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'Modi tinkered with the rules at will'

Last updated on: April 21, 2010 13:50 IST
Journalist T R Vivek, along with Alam Srinivas, co-authored IPL Cricket And Commerce: An Inside Story. He has been reporting and writing about the Indian Premier League ever since its inception.

Speaking to rediff.com's Krishnakumar Padmanabhan about the current controversy, Vivek says there were red flags from the very beginning. He says the anti-Lalit Modi camp seized an opportunity when it presented itself, but warns that even if Modi is shown the door, a total clean up is far from happening.

As an observer of the IPL from the early days, did you see any early warning signs? If so, what were they?

The very fact that cricket was being taken 'private' in one stroke was a red flag for me. It was quite similar to the East European countries embracing unfettered free market economics straight from the lap of Communism without any necessary groundwork for the transition. I was in a minority when I first raised questions about promoter motives, and antecedents.

What do a Mukesh Ambani or a Vijay Mallya know about the game to become cricket entrepreneurs? Are they here because it is their passion, or is it because owning a sports property was cool, and it propelled their social status higher than the already rarified echelons?

The franchise auction process left a lot of questions unanswered.

Another red flag for me was whether the Board of Control for Cricket in India had the management bandwidth, execution capabilities to embark on a novel idea such as this.

During the first IPL auction, were clear guidelines laid out for the process? Were they followed diligently?

I don't think the IPL worked on set guidelines. (Lalit) Modi tinkered with the rules at his will. The classic case is that of the Rajasthan Royals under-spending in the first round of auctions. They clearly knew something others didn't.

Though there were murmurs of impropriety and conflicts of interest from the beginning, why do you think the government is acting only now?

I don't think the government could do much when it comes to conflict of interest because the BCCI is a private body. What the government is now doing is probing financial irregularities and cases of tax evasion.

By the way, there weren't any murmurs. Blatant conflict of interest was there for all of us to see.

Power-drunk Modi and the IPL were being blase about what they were doing.

Why do you think the first auction for the two additional IPL teams was called off? And what do you think actually sparked the Modi-Tharoor row?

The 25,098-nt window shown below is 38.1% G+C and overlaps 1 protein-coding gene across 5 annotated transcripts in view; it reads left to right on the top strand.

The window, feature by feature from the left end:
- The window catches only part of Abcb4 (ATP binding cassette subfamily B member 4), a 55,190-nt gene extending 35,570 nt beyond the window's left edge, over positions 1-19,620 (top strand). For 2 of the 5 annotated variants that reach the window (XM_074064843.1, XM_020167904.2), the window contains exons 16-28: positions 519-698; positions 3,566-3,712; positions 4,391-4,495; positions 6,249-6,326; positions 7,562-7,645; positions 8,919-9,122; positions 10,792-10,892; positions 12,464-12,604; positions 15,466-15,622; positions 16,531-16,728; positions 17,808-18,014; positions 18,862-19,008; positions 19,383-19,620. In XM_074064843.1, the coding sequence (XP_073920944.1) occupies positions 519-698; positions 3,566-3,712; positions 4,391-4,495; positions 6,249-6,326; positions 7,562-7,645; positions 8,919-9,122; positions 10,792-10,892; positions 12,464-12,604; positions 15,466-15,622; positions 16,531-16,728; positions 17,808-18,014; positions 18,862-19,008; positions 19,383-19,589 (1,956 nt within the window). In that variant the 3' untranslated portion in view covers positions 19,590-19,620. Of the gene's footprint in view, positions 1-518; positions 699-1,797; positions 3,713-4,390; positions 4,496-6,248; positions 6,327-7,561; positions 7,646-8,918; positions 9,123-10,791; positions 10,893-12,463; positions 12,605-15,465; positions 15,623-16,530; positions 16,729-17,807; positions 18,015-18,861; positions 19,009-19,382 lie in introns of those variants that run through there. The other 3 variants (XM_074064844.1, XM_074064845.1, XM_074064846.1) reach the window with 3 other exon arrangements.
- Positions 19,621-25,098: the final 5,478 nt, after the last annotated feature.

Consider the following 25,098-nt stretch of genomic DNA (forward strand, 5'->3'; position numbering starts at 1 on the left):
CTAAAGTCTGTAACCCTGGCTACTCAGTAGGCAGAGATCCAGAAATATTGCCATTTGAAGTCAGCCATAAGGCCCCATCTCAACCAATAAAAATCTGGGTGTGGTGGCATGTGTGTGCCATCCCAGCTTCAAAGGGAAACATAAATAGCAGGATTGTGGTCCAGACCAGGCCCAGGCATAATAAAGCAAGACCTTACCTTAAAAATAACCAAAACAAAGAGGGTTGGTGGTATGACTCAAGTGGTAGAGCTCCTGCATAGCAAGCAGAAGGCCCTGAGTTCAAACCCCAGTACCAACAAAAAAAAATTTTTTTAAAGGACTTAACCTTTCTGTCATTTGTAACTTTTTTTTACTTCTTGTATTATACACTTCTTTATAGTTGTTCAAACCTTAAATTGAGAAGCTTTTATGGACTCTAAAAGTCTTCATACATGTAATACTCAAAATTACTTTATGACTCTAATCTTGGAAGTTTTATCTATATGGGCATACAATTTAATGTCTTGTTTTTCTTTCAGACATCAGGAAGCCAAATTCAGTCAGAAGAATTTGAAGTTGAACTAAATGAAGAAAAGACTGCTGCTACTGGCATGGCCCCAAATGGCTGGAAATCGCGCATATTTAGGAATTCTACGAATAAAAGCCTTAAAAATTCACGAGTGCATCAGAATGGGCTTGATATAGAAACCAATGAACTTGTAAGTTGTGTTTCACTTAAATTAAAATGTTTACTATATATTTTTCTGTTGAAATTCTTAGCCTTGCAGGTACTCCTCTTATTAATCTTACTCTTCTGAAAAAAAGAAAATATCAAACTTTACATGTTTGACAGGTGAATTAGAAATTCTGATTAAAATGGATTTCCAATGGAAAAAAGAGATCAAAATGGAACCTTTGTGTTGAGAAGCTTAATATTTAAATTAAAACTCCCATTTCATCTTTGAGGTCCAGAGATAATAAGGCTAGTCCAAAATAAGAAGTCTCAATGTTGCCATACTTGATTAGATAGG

It looks like it is a clear case of the anti-Modi lobby ganging up to clip his wings. Your colleague Sheela Bhatt has a brilliant story on the whole affair. The fact that a little-known consortium gate crashed the big boys' party wouldn't have pleased Modi one bit. There are rumours of how Modi was keen on getting the Adanis the Ahmedabad franchise with overt support from the powers that be in the state.

Do you feel that the Kochi bid and its ownership is above board? Was it just Sunanda Pushkar who benefited or are there more people who have gained -- in Kochi and other franchises?

I would be off my rocker to even suggest that there was anything above board about Kochi. We haven't heard the last of the Kochi controversy. All of us could be in for some rude shocks.

What is your take on allegations that Modi or his relatives/friends benefited monetarily from IPL contract/stakes in teams?

Yes, they have and it is an incontestable fact. Mohit Burman of Mohali (Punjab Kings XI) is a relative. Suresh Chellaram, a British citizen and a Nigerian business tycoon who partly owns the Rajasthan Royals, is his brother-in-law.

What kind of conflict of interest do things like relatives of franchise owners working with the commissioner and board officials actively involved in franchise lead to?

It is an unhealthy situation whichever way you look at it. It could mean some franchise owners are more equal than others. At a listed company, such things lead to insider trading. To give you an example, it is like a media baron's son being the information and broadcasting minister or a senior bureaucrat in the ministry.

What is your take on the ownership of the existing franchises? Are they above board?

Has the IPL given us the confidence to believe so?

I am not sure about the current ownership patterns and I would love to know the truth myself!

Do you think the kind of numbers given for the values of the franchises is plausible? Is there a burst imminent?

I would say chasing 'paper valuations' will be the bane of many a franchise. Some of the numbers being bandied about are ridiculous. $200 odd million for some of these teams is a joke.

Where are the revenue streams, what is the quality of management to justify these valuations? I would say these are fanciful games some franchises love to play!!

What is the kind of public money -- by way of subsidies, land leases, etc -- that has been spent on the entire exercise?

Some states might have waived off entertainment tax, but beyond that I don't see taxpayers' money being involved.

Was the IPL really professionally run, like those associated with it claim, or is it one large private party where one man's writ ran?

It was a one-man show. There won't be so many corporate governance issues in a really professionally run business.

.Is it all over for Lalit Modi? What next for him then?

I don't think it is all over. Indians seem to have a very short memory these days. Moreover he is a canny businessman. I wouldn't write him off.

Even if Lalit Modi goes, can we be assured of a total clean up? Or would even this step be just eyewash?

There will be no clean up. Old witches will haunt the game with new faces. The more things change, the more they remain the same at the BCCI.